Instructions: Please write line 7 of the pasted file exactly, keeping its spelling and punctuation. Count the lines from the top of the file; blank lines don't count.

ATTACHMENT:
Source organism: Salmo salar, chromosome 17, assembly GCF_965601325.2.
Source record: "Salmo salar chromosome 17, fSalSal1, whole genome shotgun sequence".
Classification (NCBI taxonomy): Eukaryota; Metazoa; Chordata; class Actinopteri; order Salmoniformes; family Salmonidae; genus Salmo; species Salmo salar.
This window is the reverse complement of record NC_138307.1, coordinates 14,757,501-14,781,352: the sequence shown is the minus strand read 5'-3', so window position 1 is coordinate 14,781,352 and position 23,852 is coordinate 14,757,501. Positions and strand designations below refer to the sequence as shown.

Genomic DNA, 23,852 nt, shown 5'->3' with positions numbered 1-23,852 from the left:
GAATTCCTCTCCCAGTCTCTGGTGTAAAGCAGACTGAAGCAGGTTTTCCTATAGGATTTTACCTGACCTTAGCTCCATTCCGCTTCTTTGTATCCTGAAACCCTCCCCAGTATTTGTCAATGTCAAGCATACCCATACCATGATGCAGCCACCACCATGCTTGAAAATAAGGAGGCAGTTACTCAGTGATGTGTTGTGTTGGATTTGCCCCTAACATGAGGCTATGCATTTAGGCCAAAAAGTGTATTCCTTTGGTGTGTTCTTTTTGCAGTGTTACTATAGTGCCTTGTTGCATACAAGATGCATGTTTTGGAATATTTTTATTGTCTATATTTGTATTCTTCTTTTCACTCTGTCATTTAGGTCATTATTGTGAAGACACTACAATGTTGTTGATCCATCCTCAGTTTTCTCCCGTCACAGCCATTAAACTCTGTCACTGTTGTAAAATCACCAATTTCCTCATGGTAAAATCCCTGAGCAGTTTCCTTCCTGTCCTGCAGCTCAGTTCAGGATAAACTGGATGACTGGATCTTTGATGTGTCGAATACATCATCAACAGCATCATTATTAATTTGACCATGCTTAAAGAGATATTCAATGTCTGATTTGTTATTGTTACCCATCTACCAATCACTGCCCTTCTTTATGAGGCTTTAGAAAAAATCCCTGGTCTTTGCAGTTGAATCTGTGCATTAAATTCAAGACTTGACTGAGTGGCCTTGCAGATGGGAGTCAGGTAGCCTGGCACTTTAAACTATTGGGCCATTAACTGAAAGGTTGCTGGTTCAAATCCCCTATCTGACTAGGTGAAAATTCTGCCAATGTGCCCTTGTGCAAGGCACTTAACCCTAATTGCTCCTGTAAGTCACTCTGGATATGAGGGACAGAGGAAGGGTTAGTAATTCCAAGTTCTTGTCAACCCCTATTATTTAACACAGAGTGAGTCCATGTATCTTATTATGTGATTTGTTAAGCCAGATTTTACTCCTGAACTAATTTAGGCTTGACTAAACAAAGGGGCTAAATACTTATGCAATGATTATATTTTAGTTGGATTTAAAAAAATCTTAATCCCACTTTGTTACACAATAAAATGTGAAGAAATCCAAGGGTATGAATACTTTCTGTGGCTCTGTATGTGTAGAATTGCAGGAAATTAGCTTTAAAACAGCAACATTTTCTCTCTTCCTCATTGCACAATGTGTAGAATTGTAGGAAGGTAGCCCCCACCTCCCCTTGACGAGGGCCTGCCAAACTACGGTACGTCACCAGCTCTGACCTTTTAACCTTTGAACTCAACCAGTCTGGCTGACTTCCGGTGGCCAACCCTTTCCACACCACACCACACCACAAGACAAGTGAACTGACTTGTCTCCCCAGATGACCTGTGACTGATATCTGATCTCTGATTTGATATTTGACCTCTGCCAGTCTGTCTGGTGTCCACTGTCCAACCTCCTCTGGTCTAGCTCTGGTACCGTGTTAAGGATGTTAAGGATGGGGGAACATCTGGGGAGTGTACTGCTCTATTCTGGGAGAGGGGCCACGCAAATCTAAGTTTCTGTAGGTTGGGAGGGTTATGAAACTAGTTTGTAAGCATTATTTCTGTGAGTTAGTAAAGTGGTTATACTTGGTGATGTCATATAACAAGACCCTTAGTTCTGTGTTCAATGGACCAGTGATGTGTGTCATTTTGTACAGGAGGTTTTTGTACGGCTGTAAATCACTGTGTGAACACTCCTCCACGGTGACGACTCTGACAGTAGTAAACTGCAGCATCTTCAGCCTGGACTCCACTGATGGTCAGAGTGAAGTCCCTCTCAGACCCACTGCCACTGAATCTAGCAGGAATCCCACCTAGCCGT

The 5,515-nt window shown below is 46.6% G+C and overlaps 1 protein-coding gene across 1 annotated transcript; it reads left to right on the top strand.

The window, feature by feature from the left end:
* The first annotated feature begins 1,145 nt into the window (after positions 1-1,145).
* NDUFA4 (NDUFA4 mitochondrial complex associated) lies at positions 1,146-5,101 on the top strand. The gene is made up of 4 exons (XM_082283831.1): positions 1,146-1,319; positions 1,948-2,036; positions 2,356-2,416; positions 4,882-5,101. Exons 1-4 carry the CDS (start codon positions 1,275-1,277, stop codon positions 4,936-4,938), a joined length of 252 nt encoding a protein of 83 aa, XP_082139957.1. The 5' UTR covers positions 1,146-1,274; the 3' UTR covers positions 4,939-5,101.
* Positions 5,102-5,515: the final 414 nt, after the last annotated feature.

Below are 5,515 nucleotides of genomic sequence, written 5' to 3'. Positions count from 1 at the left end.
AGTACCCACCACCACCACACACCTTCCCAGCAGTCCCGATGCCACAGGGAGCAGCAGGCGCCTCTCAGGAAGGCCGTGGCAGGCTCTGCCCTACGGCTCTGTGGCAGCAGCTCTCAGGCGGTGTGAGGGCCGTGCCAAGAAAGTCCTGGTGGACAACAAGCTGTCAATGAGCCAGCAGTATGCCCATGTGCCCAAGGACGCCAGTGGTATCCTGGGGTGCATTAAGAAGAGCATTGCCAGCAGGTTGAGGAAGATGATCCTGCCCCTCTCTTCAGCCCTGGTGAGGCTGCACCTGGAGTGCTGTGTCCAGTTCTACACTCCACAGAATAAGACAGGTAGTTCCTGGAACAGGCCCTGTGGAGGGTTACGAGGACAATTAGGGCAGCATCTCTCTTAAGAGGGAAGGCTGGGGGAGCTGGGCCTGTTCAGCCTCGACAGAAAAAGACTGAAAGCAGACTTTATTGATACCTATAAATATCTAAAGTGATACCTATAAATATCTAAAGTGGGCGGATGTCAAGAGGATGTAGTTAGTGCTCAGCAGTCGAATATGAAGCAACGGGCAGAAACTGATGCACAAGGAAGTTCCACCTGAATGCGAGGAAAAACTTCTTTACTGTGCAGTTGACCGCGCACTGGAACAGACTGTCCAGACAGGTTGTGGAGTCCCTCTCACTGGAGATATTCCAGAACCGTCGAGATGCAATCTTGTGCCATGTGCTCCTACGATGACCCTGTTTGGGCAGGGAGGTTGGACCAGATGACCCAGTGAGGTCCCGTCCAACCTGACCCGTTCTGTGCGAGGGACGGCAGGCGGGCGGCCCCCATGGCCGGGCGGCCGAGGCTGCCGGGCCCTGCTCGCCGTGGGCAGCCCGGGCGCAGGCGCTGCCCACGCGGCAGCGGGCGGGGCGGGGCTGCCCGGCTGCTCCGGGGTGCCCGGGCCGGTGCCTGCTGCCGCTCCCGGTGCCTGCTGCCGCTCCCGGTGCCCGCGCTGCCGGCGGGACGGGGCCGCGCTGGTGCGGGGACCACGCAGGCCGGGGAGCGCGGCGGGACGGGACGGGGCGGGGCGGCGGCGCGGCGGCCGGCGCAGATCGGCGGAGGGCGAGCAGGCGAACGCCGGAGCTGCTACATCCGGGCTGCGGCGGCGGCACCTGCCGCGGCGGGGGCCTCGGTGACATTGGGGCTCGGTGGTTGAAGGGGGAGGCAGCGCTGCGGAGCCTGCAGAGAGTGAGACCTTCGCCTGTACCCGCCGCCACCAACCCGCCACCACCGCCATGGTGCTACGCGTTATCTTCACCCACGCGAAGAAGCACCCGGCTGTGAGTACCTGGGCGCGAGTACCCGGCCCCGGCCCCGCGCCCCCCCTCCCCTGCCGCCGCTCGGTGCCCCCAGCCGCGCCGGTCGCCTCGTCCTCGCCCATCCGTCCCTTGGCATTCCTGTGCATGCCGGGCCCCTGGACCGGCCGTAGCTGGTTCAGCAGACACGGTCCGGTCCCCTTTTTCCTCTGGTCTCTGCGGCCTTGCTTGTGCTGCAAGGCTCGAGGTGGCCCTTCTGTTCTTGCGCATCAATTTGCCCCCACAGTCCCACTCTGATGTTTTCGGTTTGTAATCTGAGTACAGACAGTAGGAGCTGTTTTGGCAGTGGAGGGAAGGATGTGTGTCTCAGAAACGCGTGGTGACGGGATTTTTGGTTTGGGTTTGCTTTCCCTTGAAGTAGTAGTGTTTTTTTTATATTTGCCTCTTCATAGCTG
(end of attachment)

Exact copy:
The 5,515-nt window shown below is 46.6% G+C and overlaps 1 protein-coding gene across 1 annotated transcript; it reads left to right on the top strand.